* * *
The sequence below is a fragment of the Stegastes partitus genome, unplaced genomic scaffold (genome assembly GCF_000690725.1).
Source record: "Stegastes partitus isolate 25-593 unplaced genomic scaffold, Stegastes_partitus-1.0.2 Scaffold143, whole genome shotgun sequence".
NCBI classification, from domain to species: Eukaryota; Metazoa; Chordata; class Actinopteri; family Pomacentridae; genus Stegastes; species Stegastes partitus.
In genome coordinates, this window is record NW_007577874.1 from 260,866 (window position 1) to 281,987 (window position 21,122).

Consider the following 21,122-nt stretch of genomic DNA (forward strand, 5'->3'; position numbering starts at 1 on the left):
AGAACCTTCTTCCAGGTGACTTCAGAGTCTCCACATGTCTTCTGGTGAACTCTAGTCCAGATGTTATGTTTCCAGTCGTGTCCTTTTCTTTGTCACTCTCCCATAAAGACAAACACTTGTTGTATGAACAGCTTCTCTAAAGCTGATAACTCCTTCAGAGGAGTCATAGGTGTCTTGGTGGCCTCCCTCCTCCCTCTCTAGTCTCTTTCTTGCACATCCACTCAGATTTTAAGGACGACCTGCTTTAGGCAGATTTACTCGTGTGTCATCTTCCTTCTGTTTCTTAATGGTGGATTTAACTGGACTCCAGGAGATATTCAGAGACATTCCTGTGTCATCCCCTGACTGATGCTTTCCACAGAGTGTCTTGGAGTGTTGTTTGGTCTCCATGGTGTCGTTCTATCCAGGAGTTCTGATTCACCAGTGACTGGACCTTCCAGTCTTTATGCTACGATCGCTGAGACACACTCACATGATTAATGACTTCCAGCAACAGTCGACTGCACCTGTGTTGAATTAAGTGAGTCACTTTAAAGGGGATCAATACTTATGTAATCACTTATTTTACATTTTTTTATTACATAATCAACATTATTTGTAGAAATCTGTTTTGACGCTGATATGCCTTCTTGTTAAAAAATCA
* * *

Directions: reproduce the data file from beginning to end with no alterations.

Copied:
The sequence below is a fragment of the Stegastes partitus genome, unplaced genomic scaffold (genome assembly GCF_000690725.1).
Source record: "Stegastes partitus isolate 25-593 unplaced genomic scaffold, Stegastes_partitus-1.0.2 Scaffold143, whole genome shotgun sequence".
NCBI classification, from domain to species: Eukaryota; Metazoa; Chordata; class Actinopteri; family Pomacentridae; genus Stegastes; species Stegastes partitus.
In genome coordinates, this window is record NW_007577874.1 from 260,866 (window position 1) to 281,987 (window position 21,122).

Consider the following 21,122-nt stretch of genomic DNA (forward strand, 5'->3'; position numbering starts at 1 on the left):
AGAACCTTCTTCCAGGTGACTTCAGAGTCTCCACATGTCTTCTGGTGAACTCTAGTCCAGATGTTATGTTTCCAGTCGTGTCCTTTTCTTTGTCACTCTCCCATAAAGACAAACACTTGTTGTATGAACAGCTTCTCTAAAGCTGATAACTCCTTCAGAGGAGTCATAGGTGTCTTGGTGGCCTCCCTCCTCCCTCTCTAGTCTCTTTCTTGCACATCCACTCAGATTTTAAGGACGACCTGCTTTAGGCAGATTTACTCGTGTGTCATCTTCCTTCTGTTTCTTAATGGTGGATTTAACTGGACTCCAGGAGATATTCAGAGACATTCCTGTGTCATCCCCTGACTGATGCTTTCCACAGAGTGTCTTGGAGTGTTGTTTGGTCTCCATGGTGTCGTTCTATCCAGGAGTTCTGATTCACCAGTGACTGGACCTTCCAGTCTTTATGCTACGATCGCTGAGACACACTCACATGATTAATGACTTCCAGCAACAGTCGACTGCACCTGTGTTGAATTAAGTGAGTCACTTTAAAGGGGATCAATACTTATGTAATCACTTATTTTACATTTTTTTATTACATAATCAACATTATTTGTAGAAATCTGTTTTGACGCTGATATGCCTTCTTGTTAAAAAATCA